Lundy came out mostly for Janelle Monae and Electric Wire Hustle, who kicked off the noon-10 p.m. lineup.
Lundy attended last year and was impressed with the prompt timing. There was no downtime between acts on the two stages, one in the center, the second flanked by the river and sky.
"It's a great day, and it's good to see Philadelphia get some recognition for its music," Lundy said. "We're much more than a stop between D.C. and New York, and people are seeing that today."
In fact, many of the sun-weary but happy fans hailed from out of state. Alicia Richardson, 29, of Orlando, Fla., came up with two girlfriends for the weekend. "Questlove is just - I think he's a mastermind," Richardson said of the Roots member. "And performing with Snoop, what else can you ask for?"
Paige Miller, 21, traveled north from South Carolina with two hula hoops, one that lights up. She wore a silver bikini and knee-high black and pink furry boots.
"I'm something of a professional hula hooper. I bring my hula hoop everywhere," she said, hula-jamming to the band Rudimental on the stage behind her.
The fashion at the picnic is as eclectic as the music - lots of prints, denim, Bob Marley T's, Philadelphia sports jerseys, and Ray-Bans.
"It's a crazy mix. You've got the Philly scene, the preppy suburban kids, people from all over, but the music's chill," said Pete Walski, 26, of Fishtown. While past concerts had had tense moments, Walski said, "it's mellowed this year, and everyone's vibing, gelling, having a good time."
Walks runs a local clothing line, Meme War. He was surprised to see some shirts he made for Philadelphia rapper Freeway tossed out to the crowd. Freeway wasn't listed on the lineup, but came out as a surprise during another act and tossed out the shirts.
About an hour before the Philadelphia band War on Drugs went on, Mark and Paula Granofsky - parents of lead singer Adam Granduciel - negotiated their way through a bottleneck of people. The couple drove down from Boston to see their son, who grew up there, but moved to Philly when he was 18. Mark Granofsky, 82, wore a "War on Drugs" baseball hat.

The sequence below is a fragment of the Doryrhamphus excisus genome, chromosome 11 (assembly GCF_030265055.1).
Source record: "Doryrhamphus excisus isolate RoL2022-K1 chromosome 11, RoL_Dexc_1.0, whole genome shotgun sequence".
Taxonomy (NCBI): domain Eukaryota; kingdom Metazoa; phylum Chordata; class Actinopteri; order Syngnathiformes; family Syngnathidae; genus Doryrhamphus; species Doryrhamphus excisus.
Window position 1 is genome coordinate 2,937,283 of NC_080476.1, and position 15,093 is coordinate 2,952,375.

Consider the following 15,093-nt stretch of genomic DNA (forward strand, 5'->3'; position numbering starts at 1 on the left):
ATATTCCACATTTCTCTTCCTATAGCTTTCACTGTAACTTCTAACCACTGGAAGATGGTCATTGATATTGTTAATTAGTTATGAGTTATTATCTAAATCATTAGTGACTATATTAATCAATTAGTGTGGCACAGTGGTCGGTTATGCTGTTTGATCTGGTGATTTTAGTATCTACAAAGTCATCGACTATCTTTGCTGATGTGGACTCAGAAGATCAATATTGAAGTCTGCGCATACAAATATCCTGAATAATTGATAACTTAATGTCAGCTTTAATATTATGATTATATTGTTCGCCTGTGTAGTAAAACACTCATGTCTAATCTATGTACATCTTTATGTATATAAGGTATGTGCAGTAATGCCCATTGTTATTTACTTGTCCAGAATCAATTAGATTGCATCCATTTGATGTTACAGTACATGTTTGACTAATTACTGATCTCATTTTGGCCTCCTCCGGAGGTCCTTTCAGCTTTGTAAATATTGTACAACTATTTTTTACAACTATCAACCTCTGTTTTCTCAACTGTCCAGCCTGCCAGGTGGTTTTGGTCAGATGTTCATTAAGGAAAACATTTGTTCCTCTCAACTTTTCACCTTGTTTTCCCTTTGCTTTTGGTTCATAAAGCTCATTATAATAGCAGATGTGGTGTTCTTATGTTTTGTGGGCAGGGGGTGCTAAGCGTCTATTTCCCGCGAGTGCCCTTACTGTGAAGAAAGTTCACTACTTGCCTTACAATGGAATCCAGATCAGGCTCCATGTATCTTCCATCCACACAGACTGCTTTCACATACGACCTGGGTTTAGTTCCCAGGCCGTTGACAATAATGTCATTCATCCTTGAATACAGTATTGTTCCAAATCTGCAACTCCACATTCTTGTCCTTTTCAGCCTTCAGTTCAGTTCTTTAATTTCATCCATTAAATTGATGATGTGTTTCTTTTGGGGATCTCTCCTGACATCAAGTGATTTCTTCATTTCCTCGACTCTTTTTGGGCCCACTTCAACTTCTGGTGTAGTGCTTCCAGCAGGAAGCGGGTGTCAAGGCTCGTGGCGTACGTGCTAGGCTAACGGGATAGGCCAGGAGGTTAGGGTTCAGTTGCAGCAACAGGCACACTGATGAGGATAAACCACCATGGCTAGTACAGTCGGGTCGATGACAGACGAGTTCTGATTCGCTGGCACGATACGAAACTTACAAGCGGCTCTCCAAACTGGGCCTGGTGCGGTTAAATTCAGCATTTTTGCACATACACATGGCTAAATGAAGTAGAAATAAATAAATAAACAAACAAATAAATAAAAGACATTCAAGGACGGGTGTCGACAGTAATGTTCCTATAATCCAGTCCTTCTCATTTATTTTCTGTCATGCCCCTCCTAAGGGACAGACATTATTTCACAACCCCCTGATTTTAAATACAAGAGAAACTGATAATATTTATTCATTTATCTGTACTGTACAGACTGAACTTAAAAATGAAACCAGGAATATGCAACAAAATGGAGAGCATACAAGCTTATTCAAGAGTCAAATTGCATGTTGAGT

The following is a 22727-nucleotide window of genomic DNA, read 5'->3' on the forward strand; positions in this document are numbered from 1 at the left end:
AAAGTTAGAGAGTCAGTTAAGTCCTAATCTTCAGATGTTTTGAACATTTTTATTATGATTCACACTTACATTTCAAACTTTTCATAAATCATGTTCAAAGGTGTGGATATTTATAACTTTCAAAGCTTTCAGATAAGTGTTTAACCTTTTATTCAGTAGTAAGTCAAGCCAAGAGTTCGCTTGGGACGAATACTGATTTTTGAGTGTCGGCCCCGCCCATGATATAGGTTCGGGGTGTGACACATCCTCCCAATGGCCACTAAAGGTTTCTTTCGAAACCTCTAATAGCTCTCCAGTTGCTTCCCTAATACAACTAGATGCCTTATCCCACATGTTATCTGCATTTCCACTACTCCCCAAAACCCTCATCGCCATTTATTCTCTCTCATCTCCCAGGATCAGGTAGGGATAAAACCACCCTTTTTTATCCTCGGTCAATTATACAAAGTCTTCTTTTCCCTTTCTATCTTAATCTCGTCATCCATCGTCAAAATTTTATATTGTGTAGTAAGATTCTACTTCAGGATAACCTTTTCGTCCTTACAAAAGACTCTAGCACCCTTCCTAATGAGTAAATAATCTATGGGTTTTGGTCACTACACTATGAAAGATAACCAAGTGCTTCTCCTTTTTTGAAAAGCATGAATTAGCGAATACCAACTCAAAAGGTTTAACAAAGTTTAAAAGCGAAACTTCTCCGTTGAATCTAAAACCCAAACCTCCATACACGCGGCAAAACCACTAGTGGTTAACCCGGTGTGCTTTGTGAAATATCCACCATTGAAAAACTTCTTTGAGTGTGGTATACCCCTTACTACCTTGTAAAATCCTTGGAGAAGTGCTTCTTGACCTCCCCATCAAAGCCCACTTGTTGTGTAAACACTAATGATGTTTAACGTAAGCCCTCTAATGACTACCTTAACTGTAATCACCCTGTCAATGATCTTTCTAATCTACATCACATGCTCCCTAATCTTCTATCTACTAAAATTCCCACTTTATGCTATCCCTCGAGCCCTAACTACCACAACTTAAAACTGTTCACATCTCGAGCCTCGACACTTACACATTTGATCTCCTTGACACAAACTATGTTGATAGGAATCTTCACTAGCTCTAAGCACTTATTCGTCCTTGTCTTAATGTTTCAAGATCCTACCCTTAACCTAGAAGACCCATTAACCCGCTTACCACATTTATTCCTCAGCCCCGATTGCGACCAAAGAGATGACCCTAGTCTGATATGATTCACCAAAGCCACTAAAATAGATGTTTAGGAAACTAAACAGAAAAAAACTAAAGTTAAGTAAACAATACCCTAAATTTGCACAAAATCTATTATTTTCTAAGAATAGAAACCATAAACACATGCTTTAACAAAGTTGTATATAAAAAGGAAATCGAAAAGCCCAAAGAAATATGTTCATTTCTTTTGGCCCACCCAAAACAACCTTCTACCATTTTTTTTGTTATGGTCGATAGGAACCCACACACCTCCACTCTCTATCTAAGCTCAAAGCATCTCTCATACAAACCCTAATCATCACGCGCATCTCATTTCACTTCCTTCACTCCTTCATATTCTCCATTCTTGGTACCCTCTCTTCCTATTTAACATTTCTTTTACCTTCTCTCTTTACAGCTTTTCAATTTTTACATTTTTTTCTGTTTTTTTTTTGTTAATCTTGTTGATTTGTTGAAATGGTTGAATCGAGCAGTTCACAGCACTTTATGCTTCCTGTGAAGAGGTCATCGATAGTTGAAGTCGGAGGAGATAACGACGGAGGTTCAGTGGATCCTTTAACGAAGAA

By the way, their son adopted his slightly tweaked name from an art teacher's French translation of "grand of sky."
"We're hoping he gets us backstage," he said, glancing at a group of scantily dressed men and women dancing nearby.
When War on Drugs played on Jimmy Fallon's television show, Granofsky was there and said Questlove spent a while talking with the guys. "He's always had an appreciation for Adam, and it's great to see them here today," he said.
There were minor hiccups - long lines at the gourmet food trucks and some crowd-flow problems - but most people described the day, 73 and sunny, as perfect.
It was an especially special outing for Maria and Chris Jordan of North Wales. The couple arrived at 9 a.m. To get a prime spot on a blanket right in front of the stage. Chris Jordan, who wore a "Fighting Prostate Cancer" T-shirt, starts treatment in a few weeks.
"We got tickets the first day they came out. It's a nice thing to do before he starts," Maria Jordan said, leaning into her husband. "We're relishing the day."